80% of salivary gland tumors originate from parotis gland and about 75-80% of these are benign tumors.  For both benign and malign tumors, the surgery is performed under general anesthesia and often with facial nerve stimulation. We have encountered several parotidectomy surgery examples under local anesthesia in literature body published recently. Here, we would like to present our technique in comparison to the other cases in literature. For this purpose, we have scanned the literature body starting from November 1st, 2015 (using Pubmed, Google Scholar) and investigated the studies on this topic. The first study on this matter was a report from 1987 by Fujimura about a lumpectomy case under local anesthesia on an elderly woman who suffered from parotis cancer.  Sethna et al.  published a series of 11 patients in which local anesthesia was preferred because general anesthesia was not recommended for the patients. In this report, local anesthesia was performed by the blockage of maxillary mandibular and greater auricular nerves. All patients reported here have undergone superficial parotidectomy. In 2000, Reece et al.  published a case in which parotidectomy was decided for a patient with malignity suspicion after fine needle aspiration biopsy. This patient received superficial parotidectomy and was operated under local anesthesia because of his phobia for general anesthesia. Local anesthetic material was injected along the skin incision line on pre-auricular region, external Shahid et al.  described the first total parotidectomy case under local anesthesia in 2006. The operation was performed by blocking the ascending cervical branch of cervical plexus and the auriculo-temporal nerve. Safioles et al.  published a case of superficial parotidectomy under local anesthesia, however the full-text version of this article was not available. Chow et al.  published a series of 7 cases under local anesthesia. In this study by Chow et al.  anesthesia was performed with the blockage of superficial cervical plexus and the incision site. On the contrary to the other studies in literature, in this study, facial nerve was exposed and preserved using retrograde nerve dissection technique. It was reported that two patients developed temporary facial nerve paralysis. In the study by Singh et al.  superficial parotidectomy decision was made for 3 patients under local anesthesia because of high risk of general anesthesia and anesthesia was performed with the blockage of maxillary and mandibular nerves. [9,10]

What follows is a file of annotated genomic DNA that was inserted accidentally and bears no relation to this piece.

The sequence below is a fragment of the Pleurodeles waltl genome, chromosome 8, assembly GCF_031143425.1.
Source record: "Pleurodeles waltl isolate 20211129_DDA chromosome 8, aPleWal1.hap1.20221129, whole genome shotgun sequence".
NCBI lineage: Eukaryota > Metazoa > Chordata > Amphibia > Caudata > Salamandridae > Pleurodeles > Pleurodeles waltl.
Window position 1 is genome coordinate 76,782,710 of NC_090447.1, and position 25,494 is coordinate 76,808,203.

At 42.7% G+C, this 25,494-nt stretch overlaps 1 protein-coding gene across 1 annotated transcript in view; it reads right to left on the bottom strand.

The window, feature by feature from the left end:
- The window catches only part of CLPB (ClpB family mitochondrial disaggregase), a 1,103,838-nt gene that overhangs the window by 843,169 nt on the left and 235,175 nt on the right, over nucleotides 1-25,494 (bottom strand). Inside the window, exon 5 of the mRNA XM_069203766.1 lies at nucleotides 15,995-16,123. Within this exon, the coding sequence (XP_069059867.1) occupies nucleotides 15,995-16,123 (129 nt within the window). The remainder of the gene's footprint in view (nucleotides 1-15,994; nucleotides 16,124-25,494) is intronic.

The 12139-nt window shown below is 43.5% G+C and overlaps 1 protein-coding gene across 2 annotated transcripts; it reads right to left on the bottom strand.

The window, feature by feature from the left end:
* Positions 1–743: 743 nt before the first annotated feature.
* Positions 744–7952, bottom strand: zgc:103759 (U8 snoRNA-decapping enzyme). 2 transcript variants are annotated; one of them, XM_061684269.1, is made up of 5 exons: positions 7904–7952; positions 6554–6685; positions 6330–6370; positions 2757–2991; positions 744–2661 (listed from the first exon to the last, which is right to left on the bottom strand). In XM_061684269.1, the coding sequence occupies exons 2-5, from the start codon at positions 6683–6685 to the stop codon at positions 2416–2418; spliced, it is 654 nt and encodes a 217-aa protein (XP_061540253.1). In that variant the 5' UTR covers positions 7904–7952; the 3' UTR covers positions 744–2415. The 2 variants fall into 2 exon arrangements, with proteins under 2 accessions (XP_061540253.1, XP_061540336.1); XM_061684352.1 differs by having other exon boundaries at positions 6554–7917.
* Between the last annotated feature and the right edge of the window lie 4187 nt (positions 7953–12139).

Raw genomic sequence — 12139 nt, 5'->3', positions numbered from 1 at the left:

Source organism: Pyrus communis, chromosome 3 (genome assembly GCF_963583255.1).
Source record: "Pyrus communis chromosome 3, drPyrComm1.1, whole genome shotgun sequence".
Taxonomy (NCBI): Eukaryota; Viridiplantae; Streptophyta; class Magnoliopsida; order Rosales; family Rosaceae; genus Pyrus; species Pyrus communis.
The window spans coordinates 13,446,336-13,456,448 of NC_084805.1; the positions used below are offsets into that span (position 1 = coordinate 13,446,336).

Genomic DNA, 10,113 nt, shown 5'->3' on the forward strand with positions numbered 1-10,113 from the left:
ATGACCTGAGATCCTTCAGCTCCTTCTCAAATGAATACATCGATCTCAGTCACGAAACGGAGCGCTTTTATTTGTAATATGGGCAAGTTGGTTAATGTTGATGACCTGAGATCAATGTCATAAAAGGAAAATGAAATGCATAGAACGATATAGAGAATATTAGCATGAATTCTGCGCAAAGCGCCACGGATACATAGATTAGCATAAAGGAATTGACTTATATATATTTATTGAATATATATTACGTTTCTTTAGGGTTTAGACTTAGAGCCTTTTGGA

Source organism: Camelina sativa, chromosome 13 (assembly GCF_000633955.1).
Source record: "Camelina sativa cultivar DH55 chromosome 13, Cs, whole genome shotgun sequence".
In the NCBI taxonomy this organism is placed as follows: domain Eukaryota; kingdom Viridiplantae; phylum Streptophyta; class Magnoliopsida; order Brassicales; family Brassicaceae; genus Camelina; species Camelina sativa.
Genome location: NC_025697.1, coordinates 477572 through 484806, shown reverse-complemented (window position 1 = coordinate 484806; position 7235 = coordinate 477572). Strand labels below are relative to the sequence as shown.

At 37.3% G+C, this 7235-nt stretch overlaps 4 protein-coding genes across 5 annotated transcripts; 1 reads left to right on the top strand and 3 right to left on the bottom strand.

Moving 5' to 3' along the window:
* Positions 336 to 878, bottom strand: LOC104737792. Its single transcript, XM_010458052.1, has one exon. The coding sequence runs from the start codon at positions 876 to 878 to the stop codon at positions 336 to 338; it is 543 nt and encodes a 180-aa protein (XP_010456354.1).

When all studies in literature body were evaluated together, it can be observed that only the study by Chow et al.  reported temporary facial paralysis in 2 patients out of their 7 cases in which they employed retrograde facial nerve dissection. Again, only in the study by Chow et al. , facial nerve stimulator was used although other studies did not recommend nerve stimulator. Besides, we have only encountered a single total parotidectomy case under local anesthesia in the study by Shahid et al.  Our study is the second total parotidectomy report under local anesthesia in the literature. Furthermore, we believe this study is remarkable for the local anesthesia technique it employed for we only used 3 cc of local anesthetic (lidocaine) in total and because the injection regions (incision line and tragal cartilage) described here were defined for the first time.
Parotidectomy under local anesthesia is an emerging technique that is being employed safely for highrisk patients under general anesthesia and also for healthy individuals who prefer this method. Our technique revealed that total parotidectomy can safely be performed with two-point minimal injection. However, the number of reported cases in literature is still very limited, especially for total parotidectomy surgery under local anesthesia; thus, this topic requires the attention of researchers.
Conflict of Interest: None of the authors has any conflict of interest, financial or otherwise.